Pied Beauty

Gerard Manley Hopkins (1844-1889)

Glory be to God for dappled things—
For skies of couple-colour as a brinded cow;
For rose-moles all in stipple upon trout that swim;
Fresh-firecoal chestnut-falls; finches' wings;
Landscape plotted and pieced—fold, fallow, and plough;
And all trades, their gear and tackle and trim.

All things counter, original, spare, strange;
Whatever is fickle, freckled (who knows how?)
With swift, slow; sweet, sour; adazzle, dim;
He fathers-forth whose beauty is past change:

Praise him.

Friday, April 22, 2011

Ladybugs Make Me Uneasy

I just don't know about ladybugs.  I've heard a lot about them as natural predators and I guess Earth Day is as good a day as any to confess that I have deep misgivings about that.  I don't sell the cute little easy-to-merchandise bags at my garden center -- here's why:

Ladybug gives me the evil eye.
1. I don't think releasing clouds of ladybugs into your garden is an effective way to control soft-bodied insects like aphids.  Yes, I know.  Ladybugs are natural predators of aphids.   I've seen them with my own eyes, stalking aphids like cheetahs after (very slow) gazelles.  But I can't find any evidence that store-bought ladybugs area more effective than just doing nothing.  Want ladybugs to eat your aphids?  Stop spraying broad-spectrum insecticides and just wait awhile.  Native ladybugs will show up and eat until the populations are under control. 

Volunteer soldier in the aphid wars.
2.  I'm not okay with relocating huge populations of ladybugs from one part of the country to another.  Doesn't that seem ill-advised?  If it's not a good idea for red imported fire ants to move northward up the continent, how come it's a good idea for sweet little ladybugs to move south?  Ladybugs are harvested in great numbers from overwintering grounds, where they lie waiting docilely for the return of warm weather.  They're whisked out of the mountains in jet planes.  When they awaken from their slumber, they find themselves in red net bags at the checkout counter of your local garden center. That's if they are, in fact, native ladybugs.  There are reports of imported Asian ladybugs sold commercially as a green alternative to pesticides.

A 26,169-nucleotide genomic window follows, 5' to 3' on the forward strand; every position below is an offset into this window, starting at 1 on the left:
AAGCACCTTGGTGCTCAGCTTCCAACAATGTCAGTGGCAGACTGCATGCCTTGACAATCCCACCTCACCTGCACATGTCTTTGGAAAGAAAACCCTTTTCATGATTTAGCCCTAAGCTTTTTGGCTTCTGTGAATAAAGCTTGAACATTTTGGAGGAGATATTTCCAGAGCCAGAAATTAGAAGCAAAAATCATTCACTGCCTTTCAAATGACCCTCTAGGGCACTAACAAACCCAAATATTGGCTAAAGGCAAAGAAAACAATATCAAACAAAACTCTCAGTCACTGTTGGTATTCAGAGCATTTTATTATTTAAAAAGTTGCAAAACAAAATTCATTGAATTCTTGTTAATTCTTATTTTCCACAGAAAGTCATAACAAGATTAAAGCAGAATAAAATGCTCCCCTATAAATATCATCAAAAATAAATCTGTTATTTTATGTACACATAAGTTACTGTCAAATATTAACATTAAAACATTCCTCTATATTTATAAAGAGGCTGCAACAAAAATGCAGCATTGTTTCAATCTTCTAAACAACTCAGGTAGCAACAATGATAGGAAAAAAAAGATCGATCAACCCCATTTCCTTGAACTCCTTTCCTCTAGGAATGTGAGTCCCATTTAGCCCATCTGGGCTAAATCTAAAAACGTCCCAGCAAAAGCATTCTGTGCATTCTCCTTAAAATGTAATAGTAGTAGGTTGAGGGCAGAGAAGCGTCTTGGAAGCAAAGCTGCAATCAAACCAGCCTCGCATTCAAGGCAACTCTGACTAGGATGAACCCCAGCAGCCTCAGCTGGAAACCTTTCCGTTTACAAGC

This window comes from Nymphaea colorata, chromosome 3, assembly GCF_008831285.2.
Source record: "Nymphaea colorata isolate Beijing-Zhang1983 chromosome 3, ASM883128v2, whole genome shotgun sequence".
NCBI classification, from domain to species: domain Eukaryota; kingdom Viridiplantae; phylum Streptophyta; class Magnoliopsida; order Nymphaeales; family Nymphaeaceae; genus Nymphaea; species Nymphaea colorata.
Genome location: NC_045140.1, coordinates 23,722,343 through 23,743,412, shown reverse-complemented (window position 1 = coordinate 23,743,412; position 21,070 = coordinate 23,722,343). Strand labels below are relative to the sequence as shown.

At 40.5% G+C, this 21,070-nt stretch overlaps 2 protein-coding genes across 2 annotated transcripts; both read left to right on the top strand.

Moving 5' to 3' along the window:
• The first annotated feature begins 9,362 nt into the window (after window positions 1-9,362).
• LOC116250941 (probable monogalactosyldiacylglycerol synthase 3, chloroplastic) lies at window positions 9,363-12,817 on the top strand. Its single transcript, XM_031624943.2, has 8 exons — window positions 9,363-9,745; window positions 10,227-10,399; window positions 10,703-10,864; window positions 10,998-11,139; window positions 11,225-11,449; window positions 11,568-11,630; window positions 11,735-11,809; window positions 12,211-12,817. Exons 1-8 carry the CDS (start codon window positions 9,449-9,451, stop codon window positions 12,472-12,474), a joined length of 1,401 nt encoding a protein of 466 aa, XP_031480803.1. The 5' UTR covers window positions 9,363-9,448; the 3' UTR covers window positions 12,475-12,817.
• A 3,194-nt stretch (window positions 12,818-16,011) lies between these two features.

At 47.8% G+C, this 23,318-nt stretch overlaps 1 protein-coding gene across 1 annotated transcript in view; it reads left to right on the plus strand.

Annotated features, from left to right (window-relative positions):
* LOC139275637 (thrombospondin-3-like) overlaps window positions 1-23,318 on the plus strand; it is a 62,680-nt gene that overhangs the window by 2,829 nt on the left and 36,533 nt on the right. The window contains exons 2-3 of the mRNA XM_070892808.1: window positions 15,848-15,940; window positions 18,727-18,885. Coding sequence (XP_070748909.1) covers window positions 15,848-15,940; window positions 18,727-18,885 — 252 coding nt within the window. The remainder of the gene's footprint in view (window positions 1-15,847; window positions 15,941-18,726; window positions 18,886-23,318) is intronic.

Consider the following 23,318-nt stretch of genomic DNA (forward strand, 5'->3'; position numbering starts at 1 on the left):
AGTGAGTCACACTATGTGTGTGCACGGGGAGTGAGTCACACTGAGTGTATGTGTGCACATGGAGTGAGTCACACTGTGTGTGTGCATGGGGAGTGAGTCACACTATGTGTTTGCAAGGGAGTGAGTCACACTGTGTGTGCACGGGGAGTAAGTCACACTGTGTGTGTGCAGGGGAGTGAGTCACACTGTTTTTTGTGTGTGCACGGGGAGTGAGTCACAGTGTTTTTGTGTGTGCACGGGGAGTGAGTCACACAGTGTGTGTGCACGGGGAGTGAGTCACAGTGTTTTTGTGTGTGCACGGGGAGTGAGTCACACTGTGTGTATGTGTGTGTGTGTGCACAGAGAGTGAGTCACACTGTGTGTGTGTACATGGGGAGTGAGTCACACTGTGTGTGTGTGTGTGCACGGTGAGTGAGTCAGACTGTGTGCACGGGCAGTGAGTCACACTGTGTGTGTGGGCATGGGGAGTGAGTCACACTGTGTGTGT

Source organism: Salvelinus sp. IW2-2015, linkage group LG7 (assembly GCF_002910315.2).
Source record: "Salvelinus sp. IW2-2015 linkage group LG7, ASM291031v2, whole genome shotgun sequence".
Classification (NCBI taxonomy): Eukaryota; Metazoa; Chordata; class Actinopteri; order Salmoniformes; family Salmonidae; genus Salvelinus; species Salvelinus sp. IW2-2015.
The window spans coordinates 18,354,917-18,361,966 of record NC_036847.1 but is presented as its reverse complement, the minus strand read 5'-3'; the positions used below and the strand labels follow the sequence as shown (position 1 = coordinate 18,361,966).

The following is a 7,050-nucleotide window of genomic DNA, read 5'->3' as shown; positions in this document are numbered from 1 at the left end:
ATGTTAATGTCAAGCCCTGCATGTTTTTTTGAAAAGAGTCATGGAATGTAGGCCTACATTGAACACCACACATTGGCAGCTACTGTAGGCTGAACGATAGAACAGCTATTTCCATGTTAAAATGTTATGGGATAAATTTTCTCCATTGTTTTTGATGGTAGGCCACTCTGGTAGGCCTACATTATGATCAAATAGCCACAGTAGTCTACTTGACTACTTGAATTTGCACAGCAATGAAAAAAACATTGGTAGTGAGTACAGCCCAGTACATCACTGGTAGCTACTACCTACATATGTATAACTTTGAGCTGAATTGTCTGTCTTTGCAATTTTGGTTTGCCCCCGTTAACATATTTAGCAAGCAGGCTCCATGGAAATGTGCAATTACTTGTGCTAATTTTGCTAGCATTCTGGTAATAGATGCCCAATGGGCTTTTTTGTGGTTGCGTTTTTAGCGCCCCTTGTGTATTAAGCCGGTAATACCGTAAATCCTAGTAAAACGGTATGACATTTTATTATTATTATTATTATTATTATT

Maybe there's no harm in collecting, selling and releasing ladybugs.  But something about just doesn't seem right.  I'm all for maintaining populations of beneficial and predator insects.  I'd rather they be homegrown, that's all.


  1. I agree. I have lots of native lady bugs that show up when needed and they do a very good job!

  2. One year we bought a bag of ladybugs and released them onto the pyracantha, where they could feast on wall-to-wall aphids.

    Within ten minutes they had all flown away.

  3. I'm with you. I'm all for home grown because the environment may be more natural for the ladybugs to thrive. Sometimes I see lots of them on my chilli plants. If I see them on the tomato plant it's usually the kind that eat leaves. If I see them on my mulberry, it's the yellow one that feeds on mildew. They know when to come, what food is available.

  4. Because the ladybugs are not born here they shouldn't be here? Then,if they do come here what about their offspring? Do they not belong here? Sounds very much like an immigration issue. Maybe it should be addressed at the state and federal level :)

  5. I had wondered, where they found the ladybirds to sell. Had thought they were bred in captivity. If they are removed from their wild home, surely that has an impact on the ecology at the source end? There is not an endless sustainable supply?

    And the horror of dumping defenseless ladybirds into a garden smothered in pesticides? No wonder they fly away in search of Greener pastures. (Oh and Zorra if your pyracantha IS Green, sorry ;¬)

  6. @Victor, it's okay with me if they decide to MOVE here. I just don't think they should be kidnapped and brought here! :) And @Diana, I think there are some insectaries in California where they are experimenting with raising insect predators in captivity but most are "harvested" in the Western US mountains. They overwinter in the mountains and then when it gets warm, they are biologically programmed to fly away to the spring feeding grounds. That's one reason they might not stay in your garden -- they are flying home according to their little ladybug instincts.

  7. A very wise and on target post Elizabeth. Those who import ladybugs to replace the ones killed with pesticides are not gardeners, they're consumers.

  8. I could not agree more with your post. Releasing them does not guarantee they stay, and why would they roost on a pesticide coated leaf. The aphids are smart too, they go right for that tender, hours old, chemical free new growth.

  9. Elizabeth,
    I fully agree with your post and your opinion about selling and releasing of ladybugs.
    Ladybugs occur in my garden the one year more than maybe another but I always have seen them around here for the past 20 years.
    There is no sense in bringing them in from other regions as long as there is still a natural population.

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  11. My ladybug story...
    I was once hiking in the Guadalupe Mountains in West Texas and we were high up on a ridge where nothing was growing above knee level. ALL of the shrubs were covered with lady bugs. Looked like the vegetation was shimmering. Must have been over 100k easily. Kinda creepy and beautiful at the same time.